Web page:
Hartford Business Journal

May 9, 2016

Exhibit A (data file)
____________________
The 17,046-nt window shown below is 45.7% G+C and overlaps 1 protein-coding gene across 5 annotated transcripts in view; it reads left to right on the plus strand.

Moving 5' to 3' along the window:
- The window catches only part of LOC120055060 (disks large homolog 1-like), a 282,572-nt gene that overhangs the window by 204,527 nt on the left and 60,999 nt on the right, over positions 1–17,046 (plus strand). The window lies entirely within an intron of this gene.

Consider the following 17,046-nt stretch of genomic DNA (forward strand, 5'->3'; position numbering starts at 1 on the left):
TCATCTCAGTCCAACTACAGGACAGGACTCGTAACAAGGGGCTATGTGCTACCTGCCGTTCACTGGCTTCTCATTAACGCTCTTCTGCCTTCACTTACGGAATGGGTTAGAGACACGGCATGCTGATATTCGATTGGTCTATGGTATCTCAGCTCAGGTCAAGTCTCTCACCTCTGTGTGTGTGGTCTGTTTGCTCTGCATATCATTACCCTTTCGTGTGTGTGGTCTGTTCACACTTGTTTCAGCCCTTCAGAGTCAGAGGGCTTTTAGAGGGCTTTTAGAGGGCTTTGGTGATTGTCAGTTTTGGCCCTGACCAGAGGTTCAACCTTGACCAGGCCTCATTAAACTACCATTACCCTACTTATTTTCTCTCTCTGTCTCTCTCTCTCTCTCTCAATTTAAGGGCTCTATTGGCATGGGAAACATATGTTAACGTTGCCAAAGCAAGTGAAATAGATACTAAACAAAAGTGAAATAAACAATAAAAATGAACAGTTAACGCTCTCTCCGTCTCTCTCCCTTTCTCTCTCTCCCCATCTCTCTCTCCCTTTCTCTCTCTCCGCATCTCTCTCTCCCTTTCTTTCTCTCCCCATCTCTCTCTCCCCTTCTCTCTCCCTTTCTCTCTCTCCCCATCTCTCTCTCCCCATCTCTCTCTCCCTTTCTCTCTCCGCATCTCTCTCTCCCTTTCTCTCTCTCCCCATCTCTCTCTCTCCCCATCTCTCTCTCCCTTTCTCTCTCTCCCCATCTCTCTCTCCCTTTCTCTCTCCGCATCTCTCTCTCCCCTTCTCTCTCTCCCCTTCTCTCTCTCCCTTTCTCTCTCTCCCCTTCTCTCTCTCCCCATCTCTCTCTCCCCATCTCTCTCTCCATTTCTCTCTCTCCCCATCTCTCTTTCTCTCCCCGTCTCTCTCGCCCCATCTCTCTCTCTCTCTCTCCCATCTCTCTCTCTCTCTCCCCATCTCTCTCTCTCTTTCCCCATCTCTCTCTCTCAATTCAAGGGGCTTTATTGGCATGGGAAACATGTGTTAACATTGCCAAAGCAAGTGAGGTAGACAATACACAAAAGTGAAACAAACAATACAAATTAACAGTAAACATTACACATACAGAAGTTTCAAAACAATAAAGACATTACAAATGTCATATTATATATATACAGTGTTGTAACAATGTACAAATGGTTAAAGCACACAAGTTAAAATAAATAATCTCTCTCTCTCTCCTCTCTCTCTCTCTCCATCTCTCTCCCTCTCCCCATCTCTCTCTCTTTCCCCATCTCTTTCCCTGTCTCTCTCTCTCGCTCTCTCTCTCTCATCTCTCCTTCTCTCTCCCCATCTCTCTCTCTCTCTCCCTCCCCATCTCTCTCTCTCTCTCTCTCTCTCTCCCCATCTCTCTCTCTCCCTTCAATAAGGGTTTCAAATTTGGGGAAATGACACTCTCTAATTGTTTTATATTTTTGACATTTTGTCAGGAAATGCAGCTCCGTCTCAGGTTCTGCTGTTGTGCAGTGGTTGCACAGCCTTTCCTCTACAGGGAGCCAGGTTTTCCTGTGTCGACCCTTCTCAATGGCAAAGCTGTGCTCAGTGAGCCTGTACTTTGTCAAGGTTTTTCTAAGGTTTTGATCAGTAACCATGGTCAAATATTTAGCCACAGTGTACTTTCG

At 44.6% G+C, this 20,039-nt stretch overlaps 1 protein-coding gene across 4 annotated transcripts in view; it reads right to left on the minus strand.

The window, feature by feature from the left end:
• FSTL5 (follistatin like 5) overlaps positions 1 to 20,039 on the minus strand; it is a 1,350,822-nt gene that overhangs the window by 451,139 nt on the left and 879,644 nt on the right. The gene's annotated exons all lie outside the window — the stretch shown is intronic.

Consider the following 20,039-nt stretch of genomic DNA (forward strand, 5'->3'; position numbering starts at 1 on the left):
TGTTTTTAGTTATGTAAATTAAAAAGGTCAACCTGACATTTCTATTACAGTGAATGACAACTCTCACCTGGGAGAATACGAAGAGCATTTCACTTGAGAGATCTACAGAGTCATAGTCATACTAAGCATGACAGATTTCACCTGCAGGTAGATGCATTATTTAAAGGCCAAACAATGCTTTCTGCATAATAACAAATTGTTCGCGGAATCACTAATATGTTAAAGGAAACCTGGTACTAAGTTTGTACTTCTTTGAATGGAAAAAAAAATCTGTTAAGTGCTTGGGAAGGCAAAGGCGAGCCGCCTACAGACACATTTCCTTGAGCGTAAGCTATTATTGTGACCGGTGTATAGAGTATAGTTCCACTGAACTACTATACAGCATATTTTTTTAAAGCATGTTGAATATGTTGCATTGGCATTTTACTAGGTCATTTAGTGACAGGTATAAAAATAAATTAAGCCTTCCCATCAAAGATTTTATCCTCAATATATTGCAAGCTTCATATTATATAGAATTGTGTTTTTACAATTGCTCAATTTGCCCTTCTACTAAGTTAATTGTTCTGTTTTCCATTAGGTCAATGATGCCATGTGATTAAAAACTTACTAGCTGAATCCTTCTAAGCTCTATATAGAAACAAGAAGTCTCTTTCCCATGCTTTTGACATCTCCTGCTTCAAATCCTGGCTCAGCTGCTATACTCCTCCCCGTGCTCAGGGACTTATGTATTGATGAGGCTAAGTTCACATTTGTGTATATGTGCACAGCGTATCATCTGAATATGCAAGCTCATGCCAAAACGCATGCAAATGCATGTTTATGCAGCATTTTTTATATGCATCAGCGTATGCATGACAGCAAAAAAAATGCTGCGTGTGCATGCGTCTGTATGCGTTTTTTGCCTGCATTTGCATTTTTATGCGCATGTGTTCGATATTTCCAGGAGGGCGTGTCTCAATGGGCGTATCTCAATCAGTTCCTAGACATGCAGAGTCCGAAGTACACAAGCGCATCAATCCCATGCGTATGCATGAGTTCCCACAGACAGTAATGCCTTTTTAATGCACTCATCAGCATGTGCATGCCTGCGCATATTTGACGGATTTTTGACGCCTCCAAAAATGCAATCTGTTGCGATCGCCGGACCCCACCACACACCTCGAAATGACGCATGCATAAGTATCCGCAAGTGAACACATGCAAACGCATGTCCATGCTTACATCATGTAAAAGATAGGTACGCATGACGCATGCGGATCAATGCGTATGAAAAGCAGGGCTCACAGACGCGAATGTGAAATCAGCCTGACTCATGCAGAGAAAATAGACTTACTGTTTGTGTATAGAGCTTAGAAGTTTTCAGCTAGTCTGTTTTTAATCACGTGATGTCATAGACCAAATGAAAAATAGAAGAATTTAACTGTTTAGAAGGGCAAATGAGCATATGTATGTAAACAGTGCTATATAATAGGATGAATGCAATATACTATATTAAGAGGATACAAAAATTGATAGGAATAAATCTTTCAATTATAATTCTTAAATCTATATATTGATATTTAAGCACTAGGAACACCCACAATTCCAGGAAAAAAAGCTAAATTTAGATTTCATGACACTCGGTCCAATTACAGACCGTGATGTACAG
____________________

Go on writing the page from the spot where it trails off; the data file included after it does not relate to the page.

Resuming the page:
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G R E AT E R H A R T F O R D ' S B U S I N E S S N E W S w w w. H a r t f o rd B u s i n e s s . c o m For more B2B news visit MAY 9, 2016 Volume 24, Number 23 $3.00 Subscribe online JUNE 9, 2016 Only 4 WEEKS until C T B E x p o . c o m 1 6 T H A N N U A L Index ■ Reporter's Notebook: PG. 5 ■ Week in Review: PG. 6 ■ Focus: PG. 8 ■ The List: PGS. 10 ■ Deal Watch: PG. 12 ■ Movers & Shakers: PG. 18 ■ Opinion & Commentary: PG. 20 FOCUS: BUSINESS OF SPORTS Fighter's Resolve Former insurance professional turned entrepreneur Kipp Kollar has built a multi-million-dollar business hosting grappling tournaments around the world. PG. 8 Ice Cream Royalty A third-generation ice cream manufacturer in Manchester has withstood the test of time, peddling frozen treats to customers as distant as China. PG. 3 UConn seeks millions for Hartford campus naming rights By Gregory Seay gseay@HartfordBusiness.com W hen UConn's downtown Hartford campus bows in 16 months, one deep-pocketed individ- ual or corporate donor can take advantage of a rare fundraising opportunity and name its main courtyard. Donation: $1 million. Too steep? Well, for $500,000 apiece, a few donors can label a new lecture hall, or, for $300,000 less, a computer lab. For $25,000 you can name any one of several reception areas, or a break room for $15,000. In all, the UConn Foundation, the non- profit fundraising and support affiliate of the state's flagship university, has identified naming-rights' opportunities covering 39 rooms and spaces in exchange for dona- tions ranging from $15,000 to $1 million — nearly $7 million in all — at its 117,087-square-foot, $115-million center-city campus. Currently under renovation and construction, the former Hart- ford Times building on Prospect Street will anchor the downtown campus set to formally open in time for the start of fall classes CT docs join lawsuit frenzy against medical- waste giant By Matt Pilon mpilon@HartfordBusiness.com T wo West Hartford physicians have filed a class-action lawsuit accusing one of the country's largest medical-waste dis- posal service providers of illegally jacking up service fees. But they aren't alone. The April 28 complaint against Illinois- based Stericycle — filed by Drs. Murray Well- ner and Harvey Hameroff — comes on the heels of at least 18 similar class-action suits that have been filed in multiple states against the $8-billion public company over the past three years, according to court records. Wellner and Hameroff's complaint, which seeks class-action status, estimates there could be thousands of Stericycle customers in Con- necticut, including physicians, dentists, vet- erinarians, pharmacies and other businesses that generate medical waste, whose aggregate claims against the company exceed $5 million. At the heart of the Connecticut suit, and those that preceded it, is the contention that Stericycle's customer-service agreements were deceptive or misleading. The contracts — several examples have been filed in federal court — list a flat monthly, quar- terly or annual service fee on the front page. But further into the agreement, the fine print says Ste- ricycle has the right to change pricing to account for specific scenarios, such as rising operational costs, or to comply with changes in law. The lawsuits argue that Stericycle routinely Needles are among the medical waste collected by Stericycle. P H O T O | S T E V E C A R R O L L — S T O C K . A D O B E . C O M Continued on page 14 Continued on page 16 Michael Hurley, head of ROI Sports & Entertainment Donors can get their name adorned to UConn's new Hartford campus at the Hartford Times Building. H B J P H O T O | G R E G B O R D O N A R O Name Worth WHAT'S A ?

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